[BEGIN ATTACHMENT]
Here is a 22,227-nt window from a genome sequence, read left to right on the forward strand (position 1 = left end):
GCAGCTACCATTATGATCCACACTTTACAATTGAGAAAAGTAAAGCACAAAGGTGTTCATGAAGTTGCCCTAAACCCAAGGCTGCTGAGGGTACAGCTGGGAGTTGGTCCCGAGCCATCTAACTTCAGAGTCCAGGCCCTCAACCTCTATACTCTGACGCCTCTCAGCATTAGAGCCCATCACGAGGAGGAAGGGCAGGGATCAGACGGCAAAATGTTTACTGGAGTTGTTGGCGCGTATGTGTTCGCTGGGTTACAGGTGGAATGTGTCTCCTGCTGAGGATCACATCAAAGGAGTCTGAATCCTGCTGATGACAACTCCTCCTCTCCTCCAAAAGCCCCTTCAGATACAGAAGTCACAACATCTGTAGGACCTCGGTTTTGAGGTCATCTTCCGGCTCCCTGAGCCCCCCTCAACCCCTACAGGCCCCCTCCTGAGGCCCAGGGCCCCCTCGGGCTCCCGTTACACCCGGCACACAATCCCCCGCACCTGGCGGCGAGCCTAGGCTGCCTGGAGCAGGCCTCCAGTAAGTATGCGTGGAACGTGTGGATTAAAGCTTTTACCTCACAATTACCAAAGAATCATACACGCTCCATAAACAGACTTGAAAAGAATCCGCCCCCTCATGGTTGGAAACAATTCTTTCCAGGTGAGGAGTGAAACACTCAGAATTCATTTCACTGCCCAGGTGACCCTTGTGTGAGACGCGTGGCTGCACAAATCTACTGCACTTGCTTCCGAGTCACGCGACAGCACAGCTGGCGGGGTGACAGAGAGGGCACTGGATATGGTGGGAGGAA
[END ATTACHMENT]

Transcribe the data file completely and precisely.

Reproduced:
Here is a 22,227-nt window from a genome sequence, read left to right on the forward strand (position 1 = left end):
GCAGCTACCATTATGATCCACACTTTACAATTGAGAAAAGTAAAGCACAAAGGTGTTCATGAAGTTGCCCTAAACCCAAGGCTGCTGAGGGTACAGCTGGGAGTTGGTCCCGAGCCATCTAACTTCAGAGTCCAGGCCCTCAACCTCTATACTCTGACGCCTCTCAGCATTAGAGCCCATCACGAGGAGGAAGGGCAGGGATCAGACGGCAAAATGTTTACTGGAGTTGTTGGCGCGTATGTGTTCGCTGGGTTACAGGTGGAATGTGTCTCCTGCTGAGGATCACATCAAAGGAGTCTGAATCCTGCTGATGACAACTCCTCCTCTCCTCCAAAAGCCCCTTCAGATACAGAAGTCACAACATCTGTAGGACCTCGGTTTTGAGGTCATCTTCCGGCTCCCTGAGCCCCCCTCAACCCCTACAGGCCCCCTCCTGAGGCCCAGGGCCCCCTCGGGCTCCCGTTACACCCGGCACACAATCCCCCGCACCTGGCGGCGAGCCTAGGCTGCCTGGAGCAGGCCTCCAGTAAGTATGCGTGGAACGTGTGGATTAAAGCTTTTACCTCACAATTACCAAAGAATCATACACGCTCCATAAACAGACTTGAAAAGAATCCGCCCCCTCATGGTTGGAAACAATTCTTTCCAGGTGAGGAGTGAAACACTCAGAATTCATTTCACTGCCCAGGTGACCCTTGTGTGAGACGCGTGGCTGCACAAATCTACTGCACTTGCTTCCGAGTCACGCGACAGCACAGCTGGCGGGGTGACAGAGAGGGCACTGGATATGGTGGGAGGAA